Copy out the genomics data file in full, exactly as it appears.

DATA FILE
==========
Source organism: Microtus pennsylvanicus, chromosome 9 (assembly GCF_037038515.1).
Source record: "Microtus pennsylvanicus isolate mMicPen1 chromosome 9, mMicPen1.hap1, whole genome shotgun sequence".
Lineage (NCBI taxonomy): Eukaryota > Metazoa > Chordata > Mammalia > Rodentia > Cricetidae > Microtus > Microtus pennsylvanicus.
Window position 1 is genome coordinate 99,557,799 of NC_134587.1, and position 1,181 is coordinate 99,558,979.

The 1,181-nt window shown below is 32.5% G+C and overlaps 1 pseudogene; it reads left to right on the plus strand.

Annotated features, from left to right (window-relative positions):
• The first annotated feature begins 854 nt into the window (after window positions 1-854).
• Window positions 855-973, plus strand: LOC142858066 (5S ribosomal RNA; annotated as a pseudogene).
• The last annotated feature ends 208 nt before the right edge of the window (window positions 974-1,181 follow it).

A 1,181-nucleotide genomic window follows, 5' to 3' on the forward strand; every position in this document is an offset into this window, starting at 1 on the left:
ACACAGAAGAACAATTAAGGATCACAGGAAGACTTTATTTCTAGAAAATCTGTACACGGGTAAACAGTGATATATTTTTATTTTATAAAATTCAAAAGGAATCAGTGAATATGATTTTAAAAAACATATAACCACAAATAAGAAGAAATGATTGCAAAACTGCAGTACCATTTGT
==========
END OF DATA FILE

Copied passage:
Source organism: Microtus pennsylvanicus, chromosome 9 (assembly GCF_037038515.1).
Source record: "Microtus pennsylvanicus isolate mMicPen1 chromosome 9, mMicPen1.hap1, whole genome shotgun sequence".
Lineage (NCBI taxonomy): Eukaryota > Metazoa > Chordata > Mammalia > Rodentia > Cricetidae > Microtus > Microtus pennsylvanicus.
Window position 1 is genome coordinate 99,557,799 of NC_134587.1, and position 1,181 is coordinate 99,558,979.

The 1,181-nt window shown below is 32.5% G+C and overlaps 1 pseudogene; it reads left to right on the plus strand.

Annotated features, from left to right (window-relative positions):
• The first annotated feature begins 854 nt into the window (after window positions 1-854).
• Window positions 855-973, plus strand: LOC142858066 (5S ribosomal RNA; annotated as a pseudogene).
• The last annotated feature ends 208 nt before the right edge of the window (window positions 974-1,181 follow it).

A 1,181-nucleotide genomic window follows, 5' to 3' on the forward strand; every position in this document is an offset into this window, starting at 1 on the left:
ACACAGAAGAACAATTAAGGATCACAGGAAGACTTTATTTCTAGAAAATCTGTACACGGGTAAACAGTGATATATTTTTATTTTATAAAATTCAAAAGGAATCAGTGAATATGATTTTAAAAAACATATAACCACAAATAAGAAGAAATGATTGCAAAACTGCAGTACCATTTGT